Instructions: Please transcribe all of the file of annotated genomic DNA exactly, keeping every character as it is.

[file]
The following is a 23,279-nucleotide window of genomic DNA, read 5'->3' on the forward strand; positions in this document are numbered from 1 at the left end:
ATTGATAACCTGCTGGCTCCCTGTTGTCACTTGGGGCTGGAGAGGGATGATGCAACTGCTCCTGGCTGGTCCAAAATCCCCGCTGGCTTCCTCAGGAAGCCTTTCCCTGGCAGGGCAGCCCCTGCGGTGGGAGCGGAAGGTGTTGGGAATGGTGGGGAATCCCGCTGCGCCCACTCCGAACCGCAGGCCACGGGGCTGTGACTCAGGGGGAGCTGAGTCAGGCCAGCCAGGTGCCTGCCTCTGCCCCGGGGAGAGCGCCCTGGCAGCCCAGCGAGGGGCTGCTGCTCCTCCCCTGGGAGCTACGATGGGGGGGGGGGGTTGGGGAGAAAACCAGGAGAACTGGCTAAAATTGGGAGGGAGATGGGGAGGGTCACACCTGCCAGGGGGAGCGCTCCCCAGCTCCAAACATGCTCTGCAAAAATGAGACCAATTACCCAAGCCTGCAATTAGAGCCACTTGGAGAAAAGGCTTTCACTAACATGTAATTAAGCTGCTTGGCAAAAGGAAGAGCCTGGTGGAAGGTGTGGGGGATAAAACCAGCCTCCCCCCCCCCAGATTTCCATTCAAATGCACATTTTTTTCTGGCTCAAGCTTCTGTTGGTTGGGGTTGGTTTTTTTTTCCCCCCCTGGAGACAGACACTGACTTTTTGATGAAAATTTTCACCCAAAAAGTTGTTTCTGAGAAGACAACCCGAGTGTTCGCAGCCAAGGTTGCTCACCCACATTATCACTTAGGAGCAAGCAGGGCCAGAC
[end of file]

The following is a 23,279-nucleotide window of genomic DNA, read 5'->3' on the forward strand; positions in this document are numbered from 1 at the left end:
ATTGATAACCTGCTGGCTCCCTGTTGTCACTTGGGGCTGGAGAGGGATGATGCAACTGCTCCTGGCTGGTCCAAAATCCCCGCTGGCTTCCTCAGGAAGCCTTTCCCTGGCAGGGCAGCCCCTGCGGTGGGAGCGGAAGGTGTTGGGAATGGTGGGGAATCCCGCTGCGCCCACTCCGAACCGCAGGCCACGGGGCTGTGACTCAGGGGGAGCTGAGTCAGGCCAGCCAGGTGCCTGCCTCTGCCCCGGGGAGAGCGCCCTGGCAGCCCAGCGAGGGGCTGCTGCTCCTCCCCTGGGAGCTACGATGGGGGGGGGGGGTTGGGGAGAAAACCAGGAGAACTGGCTAAAATTGGGAGGGAGATGGGGAGGGTCACACCTGCCAGGGGGAGCGCTCCCCAGCTCCAAACATGCTCTGCAAAAATGAGACCAATTACCCAAGCCTGCAATTAGAGCCACTTGGAGAAAAGGCTTTCACTAACATGTAATTAAGCTGCTTGGCAAAAGGAAGAGCCTGGTGGAAGGTGTGGGGGATAAAACCAGCCTCCCCCCCCCCAGATTTCCATTCAAATGCACATTTTTTTCTGGCTCAAGCTTCTGTTGGTTGGGGTTGGTTTTTTTTTCCCCCCCTGGAGACAGACACTGACTTTTTGATGAAAATTTTCACCCAAAAAGTTGTTTCTGAGAAGACAACCCGAGTGTTCGCAGCCAAGGTTGCTCACCCACATTATCACTTAGGAGCAAGCAGGGCCAGAC